Are Union Seniority Rules Defensible?

:: Politics

By: John Clements

I’m sympathetic to Teachers’ unions. In fact, I’m in the Teachers’ union. More specifically, I’m a tenure-track associate professor at Cal Poly, and a member of the California Faculty Association.

Many of the faculty union’s actions I find commendable. In particular, I’m thankful that the union supports faculty wages1, and tries to ensure the continued presence of full-time faculty.

However, I find the union’s seniority rules pretty much indefensible. In particular, article 38.16 of the contract (Collective Bargaining Agreement) negotiated by the CFA with the California State University system (or CSU) stipulates (IANAL) that “The President shall establish the order of layoff for tenured faculty unit employees in a unit of layoff by reverse order of seniority.”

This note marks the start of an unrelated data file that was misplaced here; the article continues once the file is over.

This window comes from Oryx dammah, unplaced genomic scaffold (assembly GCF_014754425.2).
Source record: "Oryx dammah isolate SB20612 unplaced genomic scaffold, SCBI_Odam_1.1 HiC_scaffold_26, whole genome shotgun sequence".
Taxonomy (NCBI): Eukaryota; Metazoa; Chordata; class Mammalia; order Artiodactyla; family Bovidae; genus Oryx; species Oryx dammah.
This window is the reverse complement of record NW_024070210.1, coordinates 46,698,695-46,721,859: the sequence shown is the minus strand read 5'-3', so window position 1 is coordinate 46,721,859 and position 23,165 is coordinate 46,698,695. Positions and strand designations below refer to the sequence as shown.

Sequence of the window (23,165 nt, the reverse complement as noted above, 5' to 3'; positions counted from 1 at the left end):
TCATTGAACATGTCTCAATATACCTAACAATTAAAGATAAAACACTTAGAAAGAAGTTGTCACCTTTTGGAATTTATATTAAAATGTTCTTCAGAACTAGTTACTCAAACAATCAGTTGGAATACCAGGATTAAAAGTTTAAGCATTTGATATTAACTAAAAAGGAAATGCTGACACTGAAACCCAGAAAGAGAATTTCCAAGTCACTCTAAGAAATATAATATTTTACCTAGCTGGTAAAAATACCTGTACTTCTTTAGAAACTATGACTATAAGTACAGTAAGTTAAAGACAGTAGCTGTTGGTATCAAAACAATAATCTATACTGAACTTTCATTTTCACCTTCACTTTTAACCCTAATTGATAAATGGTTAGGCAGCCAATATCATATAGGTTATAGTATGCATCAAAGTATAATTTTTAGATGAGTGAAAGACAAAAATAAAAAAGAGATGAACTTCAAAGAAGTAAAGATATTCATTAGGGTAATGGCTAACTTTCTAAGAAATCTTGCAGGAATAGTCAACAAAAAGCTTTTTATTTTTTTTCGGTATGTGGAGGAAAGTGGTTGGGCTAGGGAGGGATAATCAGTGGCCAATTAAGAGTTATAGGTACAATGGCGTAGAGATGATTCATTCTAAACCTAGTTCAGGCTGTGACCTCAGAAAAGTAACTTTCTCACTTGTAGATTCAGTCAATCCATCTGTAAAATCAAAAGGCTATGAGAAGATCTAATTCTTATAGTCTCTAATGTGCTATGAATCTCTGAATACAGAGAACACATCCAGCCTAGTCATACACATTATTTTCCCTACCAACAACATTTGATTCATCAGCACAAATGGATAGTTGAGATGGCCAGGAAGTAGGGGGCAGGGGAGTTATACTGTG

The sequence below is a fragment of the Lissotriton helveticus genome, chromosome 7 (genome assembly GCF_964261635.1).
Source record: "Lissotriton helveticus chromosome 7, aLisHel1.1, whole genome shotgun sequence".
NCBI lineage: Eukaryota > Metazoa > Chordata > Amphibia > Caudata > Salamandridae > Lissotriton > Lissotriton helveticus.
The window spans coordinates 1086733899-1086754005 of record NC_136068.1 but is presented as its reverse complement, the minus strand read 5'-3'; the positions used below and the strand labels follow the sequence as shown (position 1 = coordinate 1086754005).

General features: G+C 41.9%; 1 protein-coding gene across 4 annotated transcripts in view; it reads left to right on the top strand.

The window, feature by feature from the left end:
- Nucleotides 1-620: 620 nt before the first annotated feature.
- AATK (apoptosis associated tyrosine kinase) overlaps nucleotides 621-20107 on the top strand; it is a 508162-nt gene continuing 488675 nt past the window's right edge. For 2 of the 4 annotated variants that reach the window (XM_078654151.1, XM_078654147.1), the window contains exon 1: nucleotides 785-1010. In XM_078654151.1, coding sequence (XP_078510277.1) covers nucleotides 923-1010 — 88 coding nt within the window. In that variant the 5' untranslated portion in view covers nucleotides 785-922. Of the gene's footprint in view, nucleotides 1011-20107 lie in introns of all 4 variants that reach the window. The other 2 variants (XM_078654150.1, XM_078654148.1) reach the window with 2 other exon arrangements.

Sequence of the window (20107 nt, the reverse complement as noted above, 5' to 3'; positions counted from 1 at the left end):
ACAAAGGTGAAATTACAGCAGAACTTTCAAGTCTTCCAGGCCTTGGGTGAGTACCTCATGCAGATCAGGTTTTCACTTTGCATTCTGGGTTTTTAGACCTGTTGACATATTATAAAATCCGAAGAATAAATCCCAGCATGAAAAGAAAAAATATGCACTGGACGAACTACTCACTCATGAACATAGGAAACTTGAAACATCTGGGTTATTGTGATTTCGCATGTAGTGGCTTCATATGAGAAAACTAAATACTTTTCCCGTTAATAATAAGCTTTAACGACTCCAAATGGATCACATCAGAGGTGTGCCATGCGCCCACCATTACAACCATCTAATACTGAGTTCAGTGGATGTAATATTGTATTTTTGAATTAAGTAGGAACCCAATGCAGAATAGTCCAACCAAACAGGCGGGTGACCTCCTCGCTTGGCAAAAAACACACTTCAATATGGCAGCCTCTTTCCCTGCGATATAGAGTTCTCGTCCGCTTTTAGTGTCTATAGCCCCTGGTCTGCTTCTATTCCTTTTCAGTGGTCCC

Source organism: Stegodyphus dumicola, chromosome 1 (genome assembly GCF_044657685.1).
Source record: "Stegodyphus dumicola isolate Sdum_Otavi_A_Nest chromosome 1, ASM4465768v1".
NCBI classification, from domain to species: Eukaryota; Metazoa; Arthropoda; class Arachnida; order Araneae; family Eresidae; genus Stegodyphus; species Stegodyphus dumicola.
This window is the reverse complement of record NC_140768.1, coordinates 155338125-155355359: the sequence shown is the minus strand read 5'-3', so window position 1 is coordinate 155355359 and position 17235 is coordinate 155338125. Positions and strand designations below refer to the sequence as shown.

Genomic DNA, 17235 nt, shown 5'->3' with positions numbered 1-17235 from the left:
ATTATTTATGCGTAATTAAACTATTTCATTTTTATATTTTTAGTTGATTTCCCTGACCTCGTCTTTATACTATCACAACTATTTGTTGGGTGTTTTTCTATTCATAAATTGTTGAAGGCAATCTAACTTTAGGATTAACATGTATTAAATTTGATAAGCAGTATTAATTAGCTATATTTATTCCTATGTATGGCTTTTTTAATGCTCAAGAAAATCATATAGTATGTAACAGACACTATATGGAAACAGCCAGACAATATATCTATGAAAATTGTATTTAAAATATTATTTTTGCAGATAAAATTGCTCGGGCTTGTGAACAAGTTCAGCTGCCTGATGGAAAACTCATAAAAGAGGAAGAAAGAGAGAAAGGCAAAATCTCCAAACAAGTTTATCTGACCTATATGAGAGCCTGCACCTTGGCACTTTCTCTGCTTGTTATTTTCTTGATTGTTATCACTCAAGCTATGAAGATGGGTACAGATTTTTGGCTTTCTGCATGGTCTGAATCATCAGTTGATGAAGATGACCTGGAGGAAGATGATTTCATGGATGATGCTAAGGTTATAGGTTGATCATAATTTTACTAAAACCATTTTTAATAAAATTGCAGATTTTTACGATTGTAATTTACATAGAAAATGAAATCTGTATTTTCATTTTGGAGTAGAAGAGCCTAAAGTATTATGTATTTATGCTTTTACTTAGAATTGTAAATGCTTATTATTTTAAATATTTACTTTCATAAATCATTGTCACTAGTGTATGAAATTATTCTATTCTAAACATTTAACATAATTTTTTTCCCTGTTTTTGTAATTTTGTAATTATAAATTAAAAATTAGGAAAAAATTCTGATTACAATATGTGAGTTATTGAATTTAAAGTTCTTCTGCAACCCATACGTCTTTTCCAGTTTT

Why would this be the case? Is the administration presumed to be so incapable of estimating worth that this decision needs to be taken out of their hands completely? It appears to me that the current goal of the union is to demonize every aspect of the CSU administration’s activity. The level of the CFA rhetoric in its published materials is incredibly low; to take just one example, the idea of paying more money to certain employees based on their performance is described by the CFA as “Pucker Pay.” Please.

Now’s where I should launch into a detailed analysis of the history of labor laws and the role played by seniority layoffs… but I don’t have that background, or that time. If I could build a model using Redex and publish it in POPL, I’d be all over it. Instead, it will just be my opinion.

Here’s another part of my opinion: civil discourse is the basis for forward progress in our government.

I guess I can say this: I voted for Marshall Tuck.

1 though probably not mine, actually